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techgeek1987
12-05-2009, 04:00 AM
Im using the BS2 Homework Board, and i am wondering if there is a way to add an additional stamp controller to that board, using the stamp that is currently on it to control the additional stamp. if it is possible how would one go about doing it, or even the basic programming logic behind it?

Mike Green
12-05-2009, 04:57 AM
You could plug a Stamp module into the little breadboard area and power it using Vin and Vss on the Homework Board and the corresponding pins on the Stamp. You'd need to make a separate programming plug following the recommended schematic in the BASIC Stamp Syntax and Reference Manual.

Apart from the above, what do you mean by "control the additional stamp"? There are some examples in a two part article in Nuts and Volts on networking Stamps. Have a look at that. The index and links to the articles is available by going to Parallax's main webpage and clicking on the Resources tab. You'll see a link to the Nuts and Volts article index near the bottom of the Resources page.

techgeek1987
12-05-2009, 05:10 AM
Thank you for the reply. When I mentioned controlling the additional stamp.... I was asking, "can i use the BS2 stamp on the homework board to control the additional stamp that i plug in on the homework board?" (ex. I have a main stamp, that has slave stamps connected to it. the main stamp sends out codes to the slave stamps to tell them what to do)

Franklin
12-05-2009, 10:45 AM
techgeek1987 said...
·(ex. I have a main stamp, that has slave stamps connected to it. the main stamp sends out codes to the slave stamps to tell them what to do)
Yes, you can do that by talking between the stamps using SEROUT and SERIN or making pins high or low.

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- Stephen

Bill Chennault
12-06-2009, 07:04 AM
techgeek1987--

In the picture below, there are four OEM-BS2 boards controlled by a BS2p40. Communication was accomplished by raising pins high and then lowering them. Each of the five Stamps could be programmed either by a breadboarded RS232 interface (BS2p40) or a USB2SER (the BS2s).

The master/slave setup worked very well and made for some interesting programming. The programming was not complicated, in fact it was very simple because no single microcontroller had to do much. The advantage of not using the most-excellent SERIN/SEROUT commands is that you will never be waiting on one of the commands to complete. The disadvantage of using the master/slave setup is that it is obviously hardware heavy.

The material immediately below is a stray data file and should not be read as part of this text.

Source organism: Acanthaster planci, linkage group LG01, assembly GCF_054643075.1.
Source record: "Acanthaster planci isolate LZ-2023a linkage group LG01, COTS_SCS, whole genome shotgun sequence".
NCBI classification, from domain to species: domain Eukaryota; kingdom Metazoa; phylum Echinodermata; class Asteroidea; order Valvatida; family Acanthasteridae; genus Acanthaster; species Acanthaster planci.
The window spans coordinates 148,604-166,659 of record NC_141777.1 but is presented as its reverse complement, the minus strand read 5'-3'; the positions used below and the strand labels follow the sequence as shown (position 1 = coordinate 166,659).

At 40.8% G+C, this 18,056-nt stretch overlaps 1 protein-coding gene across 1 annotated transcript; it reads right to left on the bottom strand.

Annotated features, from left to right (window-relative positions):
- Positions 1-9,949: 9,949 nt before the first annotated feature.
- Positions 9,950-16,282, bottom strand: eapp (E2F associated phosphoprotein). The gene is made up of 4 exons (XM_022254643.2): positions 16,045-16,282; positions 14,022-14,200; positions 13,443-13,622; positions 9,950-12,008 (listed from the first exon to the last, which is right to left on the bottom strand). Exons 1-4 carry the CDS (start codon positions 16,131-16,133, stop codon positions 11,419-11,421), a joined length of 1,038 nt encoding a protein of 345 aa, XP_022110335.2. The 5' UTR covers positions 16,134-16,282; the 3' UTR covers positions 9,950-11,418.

On the machine pictured below, I have replaced all of the microcontrollers with a single SX48 running at 20MHz.

http://www.billcnkc.com/Robotics/Ugly%20Buster/SS-10-29-07.jpg

[EDIT: Changed BS2px40 to BS2p40.]

--Bill

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You are what you write.

Post Edited (Bill Chennault) : 12/7/2009 1:45:26 AM GMT

$WMc%
12-06-2009, 11:55 PM
Bill Chennault

Nice BOT

I see you covered-up the wheel encoders, are they store bought or home made?

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The Truth is out there············___$WMc%___······················ ······ BoogerWoods, FL. USA

Bill Chennault
12-07-2009, 01:31 AM
$WMc%--

You USED to be able to buy them as an option at Banebot (http://banebots.com/osc/support/gearmotor_comp.htm). However, that is no longer possible. But, when it was, they came fully calibrated as part of the gearbox.

After I run out of the old Banebot motors with built-in encoders, I will start building my own. (Banebot still has an incredibly interesting line of gearmotors. Think dual motors driving a single gearbox.)

--Bill



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You are what you write.

Julie in Texas
12-07-2009, 11:38 PM
The next time you need to do asynchronous master / slave control, use a pair of latches to construct a mailbox setup. You could use some sort of serial to parallel shift register chip (brain is rusty on 74xx parts, so no number for you) as the data output. Toggle a flip-flop "high" when there is data to be read. The slave polls the flip-flop to see if it has data from the master, then reads the I/O pins to get the data, and toggles the flip-flop "low".

It completely breaks up the SEROUT / SERIN synchronization problem without adding too many parts.